Clarity and vision lost en route
but equally important issues — such as how to rearrange the current health workforce, and the need to adequately fund the shift and to share the gains evenly across society.
Fiona Armstrong, chair of the Australian Health Care Reform Alliance, says for Australia to deliver on its 2020 vision it must address the waste and red tape created by the multiple tiers of government health services.
‘‘ The ‘ big ideas’ and ‘ overarching ambitions’ developed at the summit reinforce that structural reform to the system of funding health care in Australia is imperative,’’ she said post-event.
But despite dominating debate ahead of the summit, such structural reforms are few and far between in the final communique, as other issues side-tracked discussions.
On the summit’s eve, for, instance, peak doctors’ groups the Australian Medical Association (AMA) and the Australian General Practice Network (AGPN) went head-to-head over the latter’s proposal to shift some health dollars from fee-for-service to block funding for general practices.
Other participants aimed to loosen doctors’ stranglehold over Medicare and dramatically restructure health degrees, while indigenous groups sought to hold all levels of government to account for failings in health service delivery.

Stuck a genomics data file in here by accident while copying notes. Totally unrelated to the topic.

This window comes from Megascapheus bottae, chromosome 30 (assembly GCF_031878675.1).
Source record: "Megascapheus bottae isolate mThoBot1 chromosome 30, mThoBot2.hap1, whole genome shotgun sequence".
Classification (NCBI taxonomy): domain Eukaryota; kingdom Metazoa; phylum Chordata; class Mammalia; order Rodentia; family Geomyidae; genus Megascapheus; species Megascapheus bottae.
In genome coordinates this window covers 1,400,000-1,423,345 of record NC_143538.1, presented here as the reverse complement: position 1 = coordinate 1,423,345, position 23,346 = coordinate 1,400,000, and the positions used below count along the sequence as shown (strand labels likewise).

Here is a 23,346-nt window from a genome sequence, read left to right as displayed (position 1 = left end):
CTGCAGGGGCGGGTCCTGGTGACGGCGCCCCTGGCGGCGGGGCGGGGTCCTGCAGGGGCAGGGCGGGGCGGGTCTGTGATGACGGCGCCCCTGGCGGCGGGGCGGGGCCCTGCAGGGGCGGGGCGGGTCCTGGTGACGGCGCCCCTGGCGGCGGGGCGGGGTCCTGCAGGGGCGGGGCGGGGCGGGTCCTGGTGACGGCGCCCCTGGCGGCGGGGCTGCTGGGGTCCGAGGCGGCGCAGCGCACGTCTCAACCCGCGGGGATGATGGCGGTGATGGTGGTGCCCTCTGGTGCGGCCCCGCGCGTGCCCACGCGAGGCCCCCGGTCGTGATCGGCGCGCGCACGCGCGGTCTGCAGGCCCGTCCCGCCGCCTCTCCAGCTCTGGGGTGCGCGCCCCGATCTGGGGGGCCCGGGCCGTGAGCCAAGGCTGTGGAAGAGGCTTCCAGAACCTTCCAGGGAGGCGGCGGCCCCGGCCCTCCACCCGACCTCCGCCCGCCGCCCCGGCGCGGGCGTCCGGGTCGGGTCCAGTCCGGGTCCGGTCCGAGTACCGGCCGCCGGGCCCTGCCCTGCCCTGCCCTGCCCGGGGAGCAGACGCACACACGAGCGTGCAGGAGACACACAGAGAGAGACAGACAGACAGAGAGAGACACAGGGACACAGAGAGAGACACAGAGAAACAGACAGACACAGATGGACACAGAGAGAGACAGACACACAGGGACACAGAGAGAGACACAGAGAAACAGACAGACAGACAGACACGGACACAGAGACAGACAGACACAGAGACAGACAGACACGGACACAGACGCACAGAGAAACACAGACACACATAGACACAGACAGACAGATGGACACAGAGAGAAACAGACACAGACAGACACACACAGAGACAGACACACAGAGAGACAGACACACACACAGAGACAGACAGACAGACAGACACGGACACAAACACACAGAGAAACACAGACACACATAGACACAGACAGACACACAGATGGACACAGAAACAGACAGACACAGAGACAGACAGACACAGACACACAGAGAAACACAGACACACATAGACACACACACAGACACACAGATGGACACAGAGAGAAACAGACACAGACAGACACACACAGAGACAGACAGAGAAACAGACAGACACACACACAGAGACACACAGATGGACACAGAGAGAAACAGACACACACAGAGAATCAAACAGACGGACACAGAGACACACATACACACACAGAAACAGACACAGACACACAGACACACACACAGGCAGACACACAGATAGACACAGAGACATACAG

At summit’s end, though, many of the proposals had become the poor secondcousins of the preventative health push.
A proposed indigenous health inequalities commission mutated into a more broadranging health equalities commission, with fewer inquisitorial powers. Likewise, the plan to ‘‘ radically reform’’ the rights, responsibilities and training of Australia’s health workforce rated little more than a late mention, while the AGPN’s proposal to reform healthcare funding was subsumed by motherhood statements.
The AMA, a fierce defender of the existing fee-for-service model, applauded the final communique’s refusal to ‘‘ embrace any suggestion that would reduce patient choice and ration funding for health needs’’. The APGN, on the other hand, expressed disappointment’’ at the omission. The most telling remark, however, came from former AMA president Mukesh Haikerwal. At the end of the two days, he was asked his view of the recommendations of the heath workforce and service provision discussion stream.
Speaking with surprising candour, Haikerwal said: I’m not really sure what they were, to be honest’’.